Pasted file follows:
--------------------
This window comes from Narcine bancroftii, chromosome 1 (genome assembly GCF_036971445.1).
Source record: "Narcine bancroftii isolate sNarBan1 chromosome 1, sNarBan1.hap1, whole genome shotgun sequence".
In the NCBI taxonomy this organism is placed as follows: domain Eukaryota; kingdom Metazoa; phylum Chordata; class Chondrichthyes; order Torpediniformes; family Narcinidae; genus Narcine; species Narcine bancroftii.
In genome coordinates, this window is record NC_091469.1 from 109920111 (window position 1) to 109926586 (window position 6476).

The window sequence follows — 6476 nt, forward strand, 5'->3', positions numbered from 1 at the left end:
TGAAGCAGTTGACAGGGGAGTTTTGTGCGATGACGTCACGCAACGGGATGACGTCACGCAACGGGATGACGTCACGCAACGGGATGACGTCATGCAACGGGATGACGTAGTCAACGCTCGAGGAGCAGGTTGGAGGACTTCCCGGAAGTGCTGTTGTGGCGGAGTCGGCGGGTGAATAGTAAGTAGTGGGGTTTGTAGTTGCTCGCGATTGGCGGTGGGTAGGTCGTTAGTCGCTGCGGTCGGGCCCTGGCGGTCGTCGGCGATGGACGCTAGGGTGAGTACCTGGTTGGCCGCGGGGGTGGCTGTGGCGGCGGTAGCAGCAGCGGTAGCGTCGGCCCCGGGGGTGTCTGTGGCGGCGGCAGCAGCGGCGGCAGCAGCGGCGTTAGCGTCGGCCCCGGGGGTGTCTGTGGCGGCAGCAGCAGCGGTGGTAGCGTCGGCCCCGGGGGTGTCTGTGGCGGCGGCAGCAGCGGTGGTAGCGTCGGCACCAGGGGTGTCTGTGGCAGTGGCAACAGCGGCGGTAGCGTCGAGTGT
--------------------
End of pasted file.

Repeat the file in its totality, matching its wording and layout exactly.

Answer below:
This window comes from Narcine bancroftii, chromosome 1 (genome assembly GCF_036971445.1).
Source record: "Narcine bancroftii isolate sNarBan1 chromosome 1, sNarBan1.hap1, whole genome shotgun sequence".
In the NCBI taxonomy this organism is placed as follows: domain Eukaryota; kingdom Metazoa; phylum Chordata; class Chondrichthyes; order Torpediniformes; family Narcinidae; genus Narcine; species Narcine bancroftii.
In genome coordinates, this window is record NC_091469.1 from 109920111 (window position 1) to 109926586 (window position 6476).

The window sequence follows — 6476 nt, forward strand, 5'->3', positions numbered from 1 at the left end:
TGAAGCAGTTGACAGGGGAGTTTTGTGCGATGACGTCACGCAACGGGATGACGTCACGCAACGGGATGACGTCACGCAACGGGATGACGTCATGCAACGGGATGACGTAGTCAACGCTCGAGGAGCAGGTTGGAGGACTTCCCGGAAGTGCTGTTGTGGCGGAGTCGGCGGGTGAATAGTAAGTAGTGGGGTTTGTAGTTGCTCGCGATTGGCGGTGGGTAGGTCGTTAGTCGCTGCGGTCGGGCCCTGGCGGTCGTCGGCGATGGACGCTAGGGTGAGTACCTGGTTGGCCGCGGGGGTGGCTGTGGCGGCGGTAGCAGCAGCGGTAGCGTCGGCCCCGGGGGTGTCTGTGGCGGCGGCAGCAGCGGCGGCAGCAGCGGCGTTAGCGTCGGCCCCGGGGGTGTCTGTGGCGGCAGCAGCAGCGGTGGTAGCGTCGGCCCCGGGGGTGTCTGTGGCGGCGGCAGCAGCGGTGGTAGCGTCGGCACCAGGGGTGTCTGTGGCAGTGGCAACAGCGGCGGTAGCGTCGAGTGT